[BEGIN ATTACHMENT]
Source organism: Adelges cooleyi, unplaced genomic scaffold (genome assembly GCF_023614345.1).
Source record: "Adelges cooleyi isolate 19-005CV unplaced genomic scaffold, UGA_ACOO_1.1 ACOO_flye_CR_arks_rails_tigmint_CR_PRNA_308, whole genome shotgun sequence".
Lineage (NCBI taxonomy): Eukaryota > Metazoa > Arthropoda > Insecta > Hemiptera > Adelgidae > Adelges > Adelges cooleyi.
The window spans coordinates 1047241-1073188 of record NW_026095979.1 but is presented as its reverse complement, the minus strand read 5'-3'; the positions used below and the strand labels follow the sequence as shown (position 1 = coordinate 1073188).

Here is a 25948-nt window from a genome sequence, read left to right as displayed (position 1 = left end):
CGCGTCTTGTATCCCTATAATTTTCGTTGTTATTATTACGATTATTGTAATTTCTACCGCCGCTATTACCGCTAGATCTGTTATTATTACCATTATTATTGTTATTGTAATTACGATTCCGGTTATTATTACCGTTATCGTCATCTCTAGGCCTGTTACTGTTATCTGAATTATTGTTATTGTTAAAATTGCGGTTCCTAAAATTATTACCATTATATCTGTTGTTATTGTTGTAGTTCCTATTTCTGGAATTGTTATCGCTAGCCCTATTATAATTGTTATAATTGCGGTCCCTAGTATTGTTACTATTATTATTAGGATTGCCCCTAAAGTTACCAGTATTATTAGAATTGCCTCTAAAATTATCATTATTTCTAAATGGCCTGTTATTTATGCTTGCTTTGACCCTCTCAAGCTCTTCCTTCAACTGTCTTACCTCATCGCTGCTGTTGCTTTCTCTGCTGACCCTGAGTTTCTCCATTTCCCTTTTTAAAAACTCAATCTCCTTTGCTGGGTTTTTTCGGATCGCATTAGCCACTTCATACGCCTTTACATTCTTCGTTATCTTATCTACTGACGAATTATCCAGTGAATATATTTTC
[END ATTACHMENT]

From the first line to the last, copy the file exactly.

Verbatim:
Source organism: Adelges cooleyi, unplaced genomic scaffold (genome assembly GCF_023614345.1).
Source record: "Adelges cooleyi isolate 19-005CV unplaced genomic scaffold, UGA_ACOO_1.1 ACOO_flye_CR_arks_rails_tigmint_CR_PRNA_308, whole genome shotgun sequence".
Lineage (NCBI taxonomy): Eukaryota > Metazoa > Arthropoda > Insecta > Hemiptera > Adelgidae > Adelges > Adelges cooleyi.
The window spans coordinates 1047241-1073188 of record NW_026095979.1 but is presented as its reverse complement, the minus strand read 5'-3'; the positions used below and the strand labels follow the sequence as shown (position 1 = coordinate 1073188).

Here is a 25948-nt window from a genome sequence, read left to right as displayed (position 1 = left end):
CGCGTCTTGTATCCCTATAATTTTCGTTGTTATTATTACGATTATTGTAATTTCTACCGCCGCTATTACCGCTAGATCTGTTATTATTACCATTATTATTGTTATTGTAATTACGATTCCGGTTATTATTACCGTTATCGTCATCTCTAGGCCTGTTACTGTTATCTGAATTATTGTTATTGTTAAAATTGCGGTTCCTAAAATTATTACCATTATATCTGTTGTTATTGTTGTAGTTCCTATTTCTGGAATTGTTATCGCTAGCCCTATTATAATTGTTATAATTGCGGTCCCTAGTATTGTTACTATTATTATTAGGATTGCCCCTAAAGTTACCAGTATTATTAGAATTGCCTCTAAAATTATCATTATTTCTAAATGGCCTGTTATTTATGCTTGCTTTGACCCTCTCAAGCTCTTCCTTCAACTGTCTTACCTCATCGCTGCTGTTGCTTTCTCTGCTGACCCTGAGTTTCTCCATTTCCCTTTTTAAAAACTCAATCTCCTTTGCTGGGTTTTTTCGGATCGCATTAGCCACTTCATACGCCTTTACATTCTTCGTTATCTTATCTACTGACGAATTATCCAGTGAATATATTTTC